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JBL M2 crossover with the openDRC 6 years 4 months ago #26894

  • iansr
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For splitting the signal for the two (and up to three) opendrc DI or DA I suggest the behringer src 2496 (see www.music-group.com/Categories/Behringer...aces/SRC2496/p/P0141). Although it is not very chic, it brings high value to the boxes:
Analog input ADC with +20db, 96kHz or alternatively digital input up to 192kHz SRC which is better than the SRC of the opendrc, particularly if the digital signal is not excellent. Then there are 3 digital outputs which are absolutely synchronized to 96kHz,24dB which provides a very clean signal for the opendrc and improves their "musical timing". Under 100€ on ebay auctions.

Before, I tried the passive TOSlink splitter which degraded the optical signal severly. I also tried the best active Marmite TOS-splitter 1 to 4, 192kHz which cleaned and amplified the signal a bit, but there were glitches every minute due to digital synchronizing problems.


I've looked at this and it has one XLR output, one RCA output and one toslink output. So you don't get 2 similar outputs.

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JBL M2 crossover with the openDRC 6 years 3 months ago #26915

  • planetti
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:huh: Sorry, but
1xSPDIF-RCA + 1x SPDIF-TOS + 1xDI-XLR = 3 digital outputs, and all are simultaneously active and they exacly correspond to the 3 digital inputs of the OpenDRC DI or DA. :woohoo:

Of course they are not similar but you can use all 3 perfectly synchronized based on a reliable internal clock. Isn't that perfect for our use?

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JBL M2 crossover with the openDRC 6 years 3 months ago #26916

  • pos
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I did not experiment audible problems with the toslink splitter.
I might be completely wrong here, but I prefer to have a completely passive device rather than yet another ASRC in the signal chain.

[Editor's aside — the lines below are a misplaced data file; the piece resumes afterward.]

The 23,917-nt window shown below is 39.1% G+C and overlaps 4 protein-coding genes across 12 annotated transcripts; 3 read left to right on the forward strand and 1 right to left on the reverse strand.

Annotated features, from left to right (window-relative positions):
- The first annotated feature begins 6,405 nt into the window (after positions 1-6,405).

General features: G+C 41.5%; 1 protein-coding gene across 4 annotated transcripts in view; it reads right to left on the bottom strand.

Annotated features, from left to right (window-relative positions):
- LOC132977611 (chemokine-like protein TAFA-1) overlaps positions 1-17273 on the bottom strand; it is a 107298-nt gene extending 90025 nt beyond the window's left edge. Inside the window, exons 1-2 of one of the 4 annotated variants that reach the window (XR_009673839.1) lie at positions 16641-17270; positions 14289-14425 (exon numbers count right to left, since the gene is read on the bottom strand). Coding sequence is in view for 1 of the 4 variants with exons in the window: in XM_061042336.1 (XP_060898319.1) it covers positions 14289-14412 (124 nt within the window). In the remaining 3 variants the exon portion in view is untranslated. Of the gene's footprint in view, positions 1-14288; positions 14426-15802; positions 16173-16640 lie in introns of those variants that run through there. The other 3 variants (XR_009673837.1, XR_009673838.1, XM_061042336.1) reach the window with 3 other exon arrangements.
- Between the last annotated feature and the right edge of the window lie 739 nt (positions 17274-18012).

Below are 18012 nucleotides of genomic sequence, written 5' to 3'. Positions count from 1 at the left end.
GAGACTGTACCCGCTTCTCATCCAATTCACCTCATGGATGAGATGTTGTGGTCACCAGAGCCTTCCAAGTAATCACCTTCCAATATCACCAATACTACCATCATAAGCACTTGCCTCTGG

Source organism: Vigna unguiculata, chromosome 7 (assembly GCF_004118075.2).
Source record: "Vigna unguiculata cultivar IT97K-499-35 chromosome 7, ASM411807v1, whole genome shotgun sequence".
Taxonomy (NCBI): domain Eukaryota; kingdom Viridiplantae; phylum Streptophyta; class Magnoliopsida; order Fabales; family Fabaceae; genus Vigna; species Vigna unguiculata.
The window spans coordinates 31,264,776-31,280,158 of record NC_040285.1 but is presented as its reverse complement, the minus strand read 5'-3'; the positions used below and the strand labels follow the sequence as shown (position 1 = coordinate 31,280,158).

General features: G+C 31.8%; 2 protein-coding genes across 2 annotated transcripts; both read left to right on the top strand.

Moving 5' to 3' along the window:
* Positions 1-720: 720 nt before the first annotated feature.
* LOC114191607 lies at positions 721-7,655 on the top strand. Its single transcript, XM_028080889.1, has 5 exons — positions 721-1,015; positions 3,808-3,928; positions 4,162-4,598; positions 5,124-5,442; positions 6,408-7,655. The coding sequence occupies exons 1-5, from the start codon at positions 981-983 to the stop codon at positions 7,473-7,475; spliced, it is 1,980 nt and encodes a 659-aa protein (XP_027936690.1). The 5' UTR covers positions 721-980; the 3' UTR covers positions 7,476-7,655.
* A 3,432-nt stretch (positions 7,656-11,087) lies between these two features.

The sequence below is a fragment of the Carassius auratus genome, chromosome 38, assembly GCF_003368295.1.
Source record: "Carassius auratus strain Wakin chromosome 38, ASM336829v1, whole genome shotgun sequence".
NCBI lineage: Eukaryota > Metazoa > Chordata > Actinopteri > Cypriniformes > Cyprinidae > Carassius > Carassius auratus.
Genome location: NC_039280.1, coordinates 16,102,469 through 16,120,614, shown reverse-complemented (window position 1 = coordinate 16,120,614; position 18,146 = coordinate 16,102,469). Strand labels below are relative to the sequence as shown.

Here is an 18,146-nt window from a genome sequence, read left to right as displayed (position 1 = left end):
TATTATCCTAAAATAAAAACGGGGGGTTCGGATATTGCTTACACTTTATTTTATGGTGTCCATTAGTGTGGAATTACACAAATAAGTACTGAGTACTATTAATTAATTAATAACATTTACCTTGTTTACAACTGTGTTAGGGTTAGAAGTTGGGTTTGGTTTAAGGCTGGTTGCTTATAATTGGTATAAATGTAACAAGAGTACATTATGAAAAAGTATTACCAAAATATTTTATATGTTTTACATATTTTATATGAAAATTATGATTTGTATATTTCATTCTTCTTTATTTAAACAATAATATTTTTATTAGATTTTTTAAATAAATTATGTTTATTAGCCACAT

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JBL M2 crossover with the openDRC 6 years 3 months ago #26919

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I've read that provided your splitter maintains impedance then the only potential issue with a passive splitter is if halving the strength of the signal prevents the receiving device (the DI in this case) from locking on to the signal.
It sounds like you've not had that problem Thomas.

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JBL M2 crossover with the openDRC 6 years 3 months ago #26929

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Hi POS,
you are basically right, but I had a problem:
My sound material is on 44.1 kHz, my audio cocktail X10 has one toslink output. After I made exhaustive sound checks with (the same) sound material on 96kHz, 48kHz and 44.1kHz I realised a noticeable difference: on 48kHz and even more on 96kHz the "timing" was more precise. But the passive optical y-splitter weakened the signal such that there were dropouts, even with good cables. Then I tried 4 different active toslink-splitters, whereby not even the best one was able to synchronise to the signal by producing glitches every minute.

The ultramatch pro SRC2496 was the solution:
It has a very tolerant SRC, uses an accurate upsampling algorithm to 96kHz and provides reclocking by a good internal clock, so you get stable and jitter-free signals on 96kHz/24dB, which the openDRC boxes process to their 48kHz without introducing any time imprecision. You can hear the differences when you switch the output frequencies to 32/44.1/48/88.2/96 kHz on the ultramatch. The 96kHz produces the best result because the instruments are more "stable", the rhythm is more "precise" and the sound stage is "deeper".
And you also get a noisefree ADC and a reasonable headphone output. One maybe additionally buy the wooden side plates instead of the original ugly side clamps.